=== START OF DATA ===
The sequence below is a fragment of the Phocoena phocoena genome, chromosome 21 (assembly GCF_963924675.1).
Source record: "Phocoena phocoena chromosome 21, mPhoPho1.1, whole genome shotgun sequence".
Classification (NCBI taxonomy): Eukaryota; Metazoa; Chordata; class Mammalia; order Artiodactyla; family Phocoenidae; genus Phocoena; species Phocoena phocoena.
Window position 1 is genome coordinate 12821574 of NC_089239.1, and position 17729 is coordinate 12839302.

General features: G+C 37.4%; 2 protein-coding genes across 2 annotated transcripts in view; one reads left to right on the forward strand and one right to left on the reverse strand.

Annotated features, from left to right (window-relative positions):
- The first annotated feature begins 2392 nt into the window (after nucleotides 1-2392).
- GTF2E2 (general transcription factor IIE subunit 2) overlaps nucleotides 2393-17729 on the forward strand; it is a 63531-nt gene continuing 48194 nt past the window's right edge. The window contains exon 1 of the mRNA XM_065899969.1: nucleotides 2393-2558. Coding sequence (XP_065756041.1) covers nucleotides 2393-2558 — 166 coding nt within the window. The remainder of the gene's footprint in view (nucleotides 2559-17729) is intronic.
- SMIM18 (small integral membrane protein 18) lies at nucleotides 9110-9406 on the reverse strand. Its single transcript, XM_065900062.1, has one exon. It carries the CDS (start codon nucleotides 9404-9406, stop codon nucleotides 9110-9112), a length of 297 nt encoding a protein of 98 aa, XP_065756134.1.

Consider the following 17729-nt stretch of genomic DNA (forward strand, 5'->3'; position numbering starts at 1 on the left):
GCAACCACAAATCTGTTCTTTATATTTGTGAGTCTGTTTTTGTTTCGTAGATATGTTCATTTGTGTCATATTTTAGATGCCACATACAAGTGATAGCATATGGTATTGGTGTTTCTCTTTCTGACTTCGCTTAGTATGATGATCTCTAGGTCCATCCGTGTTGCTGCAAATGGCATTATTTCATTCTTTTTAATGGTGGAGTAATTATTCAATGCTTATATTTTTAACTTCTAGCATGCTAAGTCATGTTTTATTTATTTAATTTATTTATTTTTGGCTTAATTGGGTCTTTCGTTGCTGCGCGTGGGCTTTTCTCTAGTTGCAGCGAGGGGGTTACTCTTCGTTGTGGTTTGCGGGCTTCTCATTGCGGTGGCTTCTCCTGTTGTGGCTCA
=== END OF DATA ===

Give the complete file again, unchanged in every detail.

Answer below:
The sequence below is a fragment of the Phocoena phocoena genome, chromosome 21 (assembly GCF_963924675.1).
Source record: "Phocoena phocoena chromosome 21, mPhoPho1.1, whole genome shotgun sequence".
Classification (NCBI taxonomy): Eukaryota; Metazoa; Chordata; class Mammalia; order Artiodactyla; family Phocoenidae; genus Phocoena; species Phocoena phocoena.
Window position 1 is genome coordinate 12821574 of NC_089239.1, and position 17729 is coordinate 12839302.

General features: G+C 37.4%; 2 protein-coding genes across 2 annotated transcripts in view; one reads left to right on the forward strand and one right to left on the reverse strand.

Annotated features, from left to right (window-relative positions):
- The first annotated feature begins 2392 nt into the window (after nucleotides 1-2392).
- GTF2E2 (general transcription factor IIE subunit 2) overlaps nucleotides 2393-17729 on the forward strand; it is a 63531-nt gene continuing 48194 nt past the window's right edge. The window contains exon 1 of the mRNA XM_065899969.1: nucleotides 2393-2558. Coding sequence (XP_065756041.1) covers nucleotides 2393-2558 — 166 coding nt within the window. The remainder of the gene's footprint in view (nucleotides 2559-17729) is intronic.
- SMIM18 (small integral membrane protein 18) lies at nucleotides 9110-9406 on the reverse strand. Its single transcript, XM_065900062.1, has one exon. It carries the CDS (start codon nucleotides 9404-9406, stop codon nucleotides 9110-9112), a length of 297 nt encoding a protein of 98 aa, XP_065756134.1.

Consider the following 17729-nt stretch of genomic DNA (forward strand, 5'->3'; position numbering starts at 1 on the left):
GCAACCACAAATCTGTTCTTTATATTTGTGAGTCTGTTTTTGTTTCGTAGATATGTTCATTTGTGTCATATTTTAGATGCCACATACAAGTGATAGCATATGGTATTGGTGTTTCTCTTTCTGACTTCGCTTAGTATGATGATCTCTAGGTCCATCCGTGTTGCTGCAAATGGCATTATTTCATTCTTTTTAATGGTGGAGTAATTATTCAATGCTTATATTTTTAACTTCTAGCATGCTAAGTCATGTTTTATTTATTTAATTTATTTATTTTTGGCTTAATTGGGTCTTTCGTTGCTGCGCGTGGGCTTTTCTCTAGTTGCAGCGAGGGGGTTACTCTTCGTTGTGGTTTGCGGGCTTCTCATTGCGGTGGCTTCTCCTGTTGTGGCTCA